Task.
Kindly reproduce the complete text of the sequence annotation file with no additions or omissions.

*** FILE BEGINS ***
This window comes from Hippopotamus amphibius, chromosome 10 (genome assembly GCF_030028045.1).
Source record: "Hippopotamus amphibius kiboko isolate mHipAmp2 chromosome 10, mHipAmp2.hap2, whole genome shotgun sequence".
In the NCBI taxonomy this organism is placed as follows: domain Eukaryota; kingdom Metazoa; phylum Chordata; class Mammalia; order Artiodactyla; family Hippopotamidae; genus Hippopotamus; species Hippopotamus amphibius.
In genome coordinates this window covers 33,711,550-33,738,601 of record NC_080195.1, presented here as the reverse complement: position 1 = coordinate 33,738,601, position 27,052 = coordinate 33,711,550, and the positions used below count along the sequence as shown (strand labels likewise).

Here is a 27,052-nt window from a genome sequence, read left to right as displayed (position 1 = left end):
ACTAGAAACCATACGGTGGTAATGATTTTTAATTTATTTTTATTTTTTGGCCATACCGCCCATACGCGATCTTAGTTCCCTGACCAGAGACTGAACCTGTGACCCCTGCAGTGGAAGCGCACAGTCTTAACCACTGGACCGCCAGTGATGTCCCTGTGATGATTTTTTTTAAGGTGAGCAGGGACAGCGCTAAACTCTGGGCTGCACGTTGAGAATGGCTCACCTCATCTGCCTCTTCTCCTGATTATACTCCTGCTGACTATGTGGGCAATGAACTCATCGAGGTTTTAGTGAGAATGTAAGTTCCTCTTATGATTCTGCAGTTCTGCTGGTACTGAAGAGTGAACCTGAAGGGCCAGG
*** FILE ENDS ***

This window comes from Hippopotamus amphibius, chromosome 10 (genome assembly GCF_030028045.1).
Source record: "Hippopotamus amphibius kiboko isolate mHipAmp2 chromosome 10, mHipAmp2.hap2, whole genome shotgun sequence".
In the NCBI taxonomy this organism is placed as follows: domain Eukaryota; kingdom Metazoa; phylum Chordata; class Mammalia; order Artiodactyla; family Hippopotamidae; genus Hippopotamus; species Hippopotamus amphibius.
In genome coordinates this window covers 33,711,550-33,738,601 of record NC_080195.1, presented here as the reverse complement: position 1 = coordinate 33,738,601, position 27,052 = coordinate 33,711,550, and the positions used below count along the sequence as shown (strand labels likewise).

Here is a 27,052-nt window from a genome sequence, read left to right as displayed (position 1 = left end):
ACTAGAAACCATACGGTGGTAATGATTTTTAATTTATTTTTATTTTTTGGCCATACCGCCCATACGCGATCTTAGTTCCCTGACCAGAGACTGAACCTGTGACCCCTGCAGTGGAAGCGCACAGTCTTAACCACTGGACCGCCAGTGATGTCCCTGTGATGATTTTTTTTAAGGTGAGCAGGGACAGCGCTAAACTCTGGGCTGCACGTTGAGAATGGCTCACCTCATCTGCCTCTTCTCCTGATTATACTCCTGCTGACTATGTGGGCAATGAACTCATCGAGGTTTTAGTGAGAATGTAAGTTCCTCTTATGATTCTGCAGTTCTGCTGGTACTGAAGAGTGAACCTGAAGGGCCAGG